35. MrCharliePC says:

    Hi Mattias. Congratulations for your work and your videos
    What glue do you use?
    Is homemade glue?
    Friends of France.

  36. Pivo Prase says:

    I just love this guy =)

  37. cemx86 says:

    Matthias – I think I may have mentioned this before for this vid, but the mind fails. So here goes. Add a metal top to the table so all the welding splatters don't ruin your nice table top. Best, but expensive is 1/4" steel sheet. My cheap trick is using a sheet of HVAC duct work tin from the big box DIY store. It doesn't rust and conducts. Great for bird feeder covers too.

  38. Christopher Castano says:

    where do you get your lumber/wood?

  39. Captain_Coleton says:

    Matthias i like how you have the faster video and still have sound, what video editing software do you use?

  40. plunder1956 says:

    I was wondering what side of the process takes longer. Working out how to do the woodwork; or planning how to shoot parts of the work, to tell the story? Editing is always the time you learn most about how to improve the process next time.

    Its probably a bit like songwriting. To start with – music and lyrics are really separate tasks, that gradually drive each other along in steps. Until you end up doing both at the same time, in real time. Effectively you stop thinking about it. I discovered that improvisation delivers natural results, which a planned approach never would. When you record it as a group later, you refine your writing process along with the song.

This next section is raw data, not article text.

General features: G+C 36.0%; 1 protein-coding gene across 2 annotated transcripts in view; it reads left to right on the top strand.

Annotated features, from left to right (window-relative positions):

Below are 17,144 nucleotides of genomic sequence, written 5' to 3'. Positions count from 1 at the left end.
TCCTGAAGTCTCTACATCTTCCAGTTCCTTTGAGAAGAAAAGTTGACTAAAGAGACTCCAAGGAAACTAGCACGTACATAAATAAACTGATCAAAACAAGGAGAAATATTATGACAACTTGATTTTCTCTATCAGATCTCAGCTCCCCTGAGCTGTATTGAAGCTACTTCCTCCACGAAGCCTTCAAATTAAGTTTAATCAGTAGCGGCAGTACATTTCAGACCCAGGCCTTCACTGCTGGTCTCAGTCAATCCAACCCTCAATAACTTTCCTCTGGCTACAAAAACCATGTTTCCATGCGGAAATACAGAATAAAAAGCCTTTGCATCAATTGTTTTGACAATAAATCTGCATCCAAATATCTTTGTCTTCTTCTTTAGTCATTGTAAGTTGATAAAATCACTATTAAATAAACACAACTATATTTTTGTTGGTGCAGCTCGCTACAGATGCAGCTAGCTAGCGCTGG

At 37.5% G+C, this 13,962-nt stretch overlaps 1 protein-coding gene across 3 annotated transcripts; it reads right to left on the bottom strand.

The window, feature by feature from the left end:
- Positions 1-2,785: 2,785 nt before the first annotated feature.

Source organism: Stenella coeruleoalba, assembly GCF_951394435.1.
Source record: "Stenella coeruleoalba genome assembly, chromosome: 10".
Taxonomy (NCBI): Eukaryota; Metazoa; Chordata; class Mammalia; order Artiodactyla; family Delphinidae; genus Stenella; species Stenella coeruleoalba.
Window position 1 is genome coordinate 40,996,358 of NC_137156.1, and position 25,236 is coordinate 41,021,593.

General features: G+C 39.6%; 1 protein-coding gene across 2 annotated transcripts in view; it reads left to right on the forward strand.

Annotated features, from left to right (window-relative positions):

Perhaps all creative processes share this growth pattern.

  41. Eric Holmes says:

    Love this box joint jig. I'm going to seek out the video for how you made that. Thanks for these great videos!

  42. LP&S Woodworking says:

    62 thumbs down at the time of this entry @&+#&@ What could these people possibly be looking for??? This is a very good video that explains the rationale for the techniques used with follow up content that can be applied to numerous applications! Thank you Matthias.

  43. Armando Blanco says:

    Wow !!! Amazing jigs. Great work man keep it up.

  44. Brian Marcum says:

    your amazing😀 it takes a smart person to build the mortis machine you made.

  45. gmc07joe says:

    the table looks pretty skookum, nice work as always.

  46. Antoun Chahoud says: